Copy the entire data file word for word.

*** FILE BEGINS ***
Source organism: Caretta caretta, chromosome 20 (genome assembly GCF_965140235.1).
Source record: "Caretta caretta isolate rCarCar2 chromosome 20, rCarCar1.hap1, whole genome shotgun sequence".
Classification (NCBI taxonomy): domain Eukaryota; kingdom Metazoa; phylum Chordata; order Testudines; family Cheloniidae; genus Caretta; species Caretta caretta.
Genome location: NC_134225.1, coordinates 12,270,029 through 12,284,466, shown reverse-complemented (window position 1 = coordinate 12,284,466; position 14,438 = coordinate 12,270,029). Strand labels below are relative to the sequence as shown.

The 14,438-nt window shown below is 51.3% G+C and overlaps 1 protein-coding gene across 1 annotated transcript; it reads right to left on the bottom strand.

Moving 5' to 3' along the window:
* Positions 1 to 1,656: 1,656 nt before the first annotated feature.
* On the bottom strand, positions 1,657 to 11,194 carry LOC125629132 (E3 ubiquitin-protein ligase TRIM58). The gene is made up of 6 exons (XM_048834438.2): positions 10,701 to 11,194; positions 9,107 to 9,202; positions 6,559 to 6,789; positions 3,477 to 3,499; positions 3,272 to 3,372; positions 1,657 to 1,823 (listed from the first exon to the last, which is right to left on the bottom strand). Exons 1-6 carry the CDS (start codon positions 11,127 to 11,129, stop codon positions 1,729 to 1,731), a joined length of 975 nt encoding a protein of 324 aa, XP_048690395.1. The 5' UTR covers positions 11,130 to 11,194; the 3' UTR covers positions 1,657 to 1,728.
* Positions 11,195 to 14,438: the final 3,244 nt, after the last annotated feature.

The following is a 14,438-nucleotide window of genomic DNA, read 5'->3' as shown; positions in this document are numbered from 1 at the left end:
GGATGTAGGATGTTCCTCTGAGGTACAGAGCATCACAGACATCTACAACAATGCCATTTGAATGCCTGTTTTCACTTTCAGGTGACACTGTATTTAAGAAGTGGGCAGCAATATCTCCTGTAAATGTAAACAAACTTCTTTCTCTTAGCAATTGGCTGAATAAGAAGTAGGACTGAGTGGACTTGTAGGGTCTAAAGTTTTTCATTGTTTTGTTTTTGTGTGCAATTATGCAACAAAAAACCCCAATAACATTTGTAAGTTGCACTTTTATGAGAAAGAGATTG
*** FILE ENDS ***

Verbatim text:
Source organism: Caretta caretta, chromosome 20 (genome assembly GCF_965140235.1).
Source record: "Caretta caretta isolate rCarCar2 chromosome 20, rCarCar1.hap1, whole genome shotgun sequence".
Classification (NCBI taxonomy): domain Eukaryota; kingdom Metazoa; phylum Chordata; order Testudines; family Cheloniidae; genus Caretta; species Caretta caretta.
Genome location: NC_134225.1, coordinates 12,270,029 through 12,284,466, shown reverse-complemented (window position 1 = coordinate 12,284,466; position 14,438 = coordinate 12,270,029). Strand labels below are relative to the sequence as shown.

The 14,438-nt window shown below is 51.3% G+C and overlaps 1 protein-coding gene across 1 annotated transcript; it reads right to left on the bottom strand.

Moving 5' to 3' along the window:
* Positions 1 to 1,656: 1,656 nt before the first annotated feature.
* On the bottom strand, positions 1,657 to 11,194 carry LOC125629132 (E3 ubiquitin-protein ligase TRIM58). The gene is made up of 6 exons (XM_048834438.2): positions 10,701 to 11,194; positions 9,107 to 9,202; positions 6,559 to 6,789; positions 3,477 to 3,499; positions 3,272 to 3,372; positions 1,657 to 1,823 (listed from the first exon to the last, which is right to left on the bottom strand). Exons 1-6 carry the CDS (start codon positions 11,127 to 11,129, stop codon positions 1,729 to 1,731), a joined length of 975 nt encoding a protein of 324 aa, XP_048690395.1. The 5' UTR covers positions 11,130 to 11,194; the 3' UTR covers positions 1,657 to 1,728.
* Positions 11,195 to 14,438: the final 3,244 nt, after the last annotated feature.

The following is a 14,438-nucleotide window of genomic DNA, read 5'->3' as shown; positions in this document are numbered from 1 at the left end:
GGATGTAGGATGTTCCTCTGAGGTACAGAGCATCACAGACATCTACAACAATGCCATTTGAATGCCTGTTTTCACTTTCAGGTGACACTGTATTTAAGAAGTGGGCAGCAATATCTCCTGTAAATGTAAACAAACTTCTTTCTCTTAGCAATTGGCTGAATAAGAAGTAGGACTGAGTGGACTTGTAGGGTCTAAAGTTTTTCATTGTTTTGTTTTTGTGTGCAATTATGCAACAAAAAACCCCAATAACATTTGTAAGTTGCACTTTTATGAGAAAGAGATTG